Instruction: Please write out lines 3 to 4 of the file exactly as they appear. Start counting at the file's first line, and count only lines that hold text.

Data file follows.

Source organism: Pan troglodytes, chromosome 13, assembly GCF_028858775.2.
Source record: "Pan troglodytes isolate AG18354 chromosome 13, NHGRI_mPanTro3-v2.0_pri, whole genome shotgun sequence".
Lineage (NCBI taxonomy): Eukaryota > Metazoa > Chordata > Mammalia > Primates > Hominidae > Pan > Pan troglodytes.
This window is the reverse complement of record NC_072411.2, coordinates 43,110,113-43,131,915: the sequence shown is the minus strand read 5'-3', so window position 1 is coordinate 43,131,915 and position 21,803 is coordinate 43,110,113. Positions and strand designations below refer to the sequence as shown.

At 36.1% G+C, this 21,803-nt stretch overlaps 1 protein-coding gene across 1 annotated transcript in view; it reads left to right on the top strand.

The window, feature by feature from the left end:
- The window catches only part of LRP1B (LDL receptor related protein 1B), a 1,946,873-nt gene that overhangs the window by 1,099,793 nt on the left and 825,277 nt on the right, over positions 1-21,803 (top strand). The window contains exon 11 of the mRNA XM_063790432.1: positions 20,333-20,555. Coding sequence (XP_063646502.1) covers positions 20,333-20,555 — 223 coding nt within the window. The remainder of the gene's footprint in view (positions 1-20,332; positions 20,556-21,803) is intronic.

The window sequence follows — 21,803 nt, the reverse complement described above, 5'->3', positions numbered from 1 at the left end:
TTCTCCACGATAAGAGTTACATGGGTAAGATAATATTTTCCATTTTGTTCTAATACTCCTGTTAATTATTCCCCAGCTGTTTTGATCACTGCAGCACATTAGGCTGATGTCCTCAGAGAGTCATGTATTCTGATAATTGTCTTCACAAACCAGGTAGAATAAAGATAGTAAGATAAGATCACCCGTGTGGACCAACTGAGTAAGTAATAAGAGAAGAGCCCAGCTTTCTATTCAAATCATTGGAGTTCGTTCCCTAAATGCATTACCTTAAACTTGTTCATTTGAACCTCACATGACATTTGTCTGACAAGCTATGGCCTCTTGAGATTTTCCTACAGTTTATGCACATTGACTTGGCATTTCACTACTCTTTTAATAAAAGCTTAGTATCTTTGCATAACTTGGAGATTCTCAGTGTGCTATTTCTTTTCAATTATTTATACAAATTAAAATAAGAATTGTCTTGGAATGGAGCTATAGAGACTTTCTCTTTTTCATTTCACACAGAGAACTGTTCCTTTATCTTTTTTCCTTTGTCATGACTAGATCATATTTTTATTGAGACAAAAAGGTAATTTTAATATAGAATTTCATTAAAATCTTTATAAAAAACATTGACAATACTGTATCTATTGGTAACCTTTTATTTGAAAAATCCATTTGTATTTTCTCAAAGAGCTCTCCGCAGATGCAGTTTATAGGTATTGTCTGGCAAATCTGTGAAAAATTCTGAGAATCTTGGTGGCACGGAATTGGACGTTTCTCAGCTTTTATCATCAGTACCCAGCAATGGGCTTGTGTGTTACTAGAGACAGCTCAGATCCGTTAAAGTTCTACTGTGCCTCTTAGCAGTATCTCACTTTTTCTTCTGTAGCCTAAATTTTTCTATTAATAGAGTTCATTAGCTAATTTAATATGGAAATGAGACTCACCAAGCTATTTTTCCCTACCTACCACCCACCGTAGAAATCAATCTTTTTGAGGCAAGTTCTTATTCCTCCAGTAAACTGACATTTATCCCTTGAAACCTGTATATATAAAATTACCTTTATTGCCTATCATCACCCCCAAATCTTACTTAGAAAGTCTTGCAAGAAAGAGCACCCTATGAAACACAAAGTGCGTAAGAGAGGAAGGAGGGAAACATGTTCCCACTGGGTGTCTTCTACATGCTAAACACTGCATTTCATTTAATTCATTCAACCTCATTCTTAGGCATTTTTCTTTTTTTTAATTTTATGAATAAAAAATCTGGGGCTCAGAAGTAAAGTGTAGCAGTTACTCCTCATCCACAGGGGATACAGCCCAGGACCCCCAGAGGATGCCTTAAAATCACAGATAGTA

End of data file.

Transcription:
Lineage (NCBI taxonomy): Eukaryota > Metazoa > Chordata > Mammalia > Primates > Hominidae > Pan > Pan troglodytes.
This window is the reverse complement of record NC_072411.2, coordinates 43,110,113-43,131,915: the sequence shown is the minus strand read 5'-3', so window position 1 is coordinate 43,131,915 and position 21,803 is coordinate 43,110,113. Positions and strand designations below refer to the sequence as shown.